“Mummy!” Vincent shouted at me the other day, with real fear in his voice, “There’s a monkey in my nose!”
And what, you may ask, does this mean? It means he has a booger.
About a year or so ago this phrase evolved, probably from me saying something ridiculous like “You’ve got bats in the cave”. I frequently say things that border on the ridiculous to both my children. Who doesn’t? Isn’t that part of parenting? Making up explanations for wee folk who don’t really understand what you are saying? Most of the time, the more creative you are the better. Once we told Vince ‘Don’t crawl around under the table because that’s where the snakes are’ and we’ve pretty much never needed to worry about him doing that in a restaurant ever again. (Yes, yes, we are awful, I know. Whatever.) So how on earth did a playful “You’ve got a monkey in your nose” evolve into something that is a cause for major concern, in my son’s eyes anyways?
Well, it’s because he’s almost four.
Have I beaten this horse to death yet? Are you tired of hearing me talk about what happens when youngsters hit four? Apparently everything awful does. Ok, I’m just exaggerating slightly… I know it’s REALLY not all because he’s about a month away from this most auspicious event. He’s a bit of a sensitive child too. And by that, I really mean he’s totally overly dramatic. He probably could rival many opera singers with the sheer depth of his dramatic wails. And many Broadway performers for their ability to make you feel their emotions during their performance. And performance is what it really is all about.
Ok, so ‘four’, ‘dramatic’ and ‘performance’ added all together and I think we are finally down to why a monkey in the nose is cause for major concern. While sometimes I just look at the tears that follow this statement with complete disbelief, most of the time I do an invisible eye-roll and divert his attention to something else. When all else fails, redirect! This is a valuable parenting skill and should be developed and honed.
And the second most overused phrase in our house?
“Mummy! Milk makes you bigger and stronger. And when you drink it? The frog in my tummy goes away! Because he doesn’t like milk! And it makes him happy! And then he goes away, Mummy!” (This is a real example. I still don’t understand. I just said ‘Ok!’)
I have no idea what a ‘frog in my tummy’ really is, it seems to vary depending on the situation and his mood. It might have something to do with him being hungry or thirsty. Or having a sore throat or a tummyache. Sometimes the frog moves up to his throat, quickly followed by a sudden move back down to his tummy, and I am really not sure in that case. It happens so quickly that I find it hard to keep up with. This one might have evolved all by itself. I don’t remember saying anything like this , but can easily understand how it come have come about. It does follow the previous theme of an animal plus a body part. This one might be an original.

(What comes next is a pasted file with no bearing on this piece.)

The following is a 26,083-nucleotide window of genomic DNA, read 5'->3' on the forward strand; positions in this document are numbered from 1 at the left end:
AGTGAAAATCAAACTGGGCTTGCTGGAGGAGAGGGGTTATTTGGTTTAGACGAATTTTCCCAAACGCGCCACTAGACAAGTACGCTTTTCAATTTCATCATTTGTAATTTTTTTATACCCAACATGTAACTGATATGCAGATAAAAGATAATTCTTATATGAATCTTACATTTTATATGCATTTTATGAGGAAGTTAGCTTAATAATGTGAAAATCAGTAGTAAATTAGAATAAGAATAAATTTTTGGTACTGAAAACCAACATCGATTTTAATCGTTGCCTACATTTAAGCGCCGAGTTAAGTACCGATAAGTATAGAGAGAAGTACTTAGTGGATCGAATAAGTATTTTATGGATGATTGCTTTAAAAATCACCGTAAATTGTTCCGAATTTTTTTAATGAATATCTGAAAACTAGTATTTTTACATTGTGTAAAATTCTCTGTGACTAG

Just in the last week or so, he’s dived into new territory with these gems: “Mummy, I can’t walk!” (said while walking) and “Mummy, my legs don’t work!” (said while running towards me), “Mummy! I have an owie in my tummy!” (this one is followed by tears and a complete body collapse to the ground. Reality? He’s hungry.) Sometimes he combines them like this: “Mummy, I can’t play soccer because I can’t walk” (said while running on the soccer field towards me). Or “Mummy, I can’t eat dinner because I have an owie in my tummy and I can’t sit down” (I think this one means he’s really hungry). Or “Mummy, I need to watch a tv show because I have a headache and a frog in my tummy” (no idea here, I think I said ‘no’ automatically). And my personal favorite “Mummy, I can’t clean my room because I have boogers!” (this one was said with real horror and a glimmer of tears in the corner of his eyes). He’s developing some really good stalling techniques. And he’s getting rather good at working us over.
While it’s hard not to get frustrated when I am having these nonsensical conversations with my son, I have to remind myself that I am partially responsible for them. I’ve told Vince quite a few creative ‘stories’ as had Edward. However, I also have to admit that I don’t mind seeing the fruits of his imagination popping up like this. Even if the timing stinks (like the WHOLE entire soccer game he ‘played’ last Saturday) or while we are doing our nightly bedtime rituals. Imagination is such an important part of a child’s development and something that needs to be nurtured and encouraged. Like a love of books and polite manners. So important.
So I’ll just keep telling myself ‘nurture nurture nurture’ when these events crop up (as they seem to be doing with greater and greater frequency). It’s the sign of creativity. Really. Stop rolling your eyes Mummy! Get with the nurture plan!
xoxo a.m. (seriously, I am going to really try to not roll my eyes so much. Honest)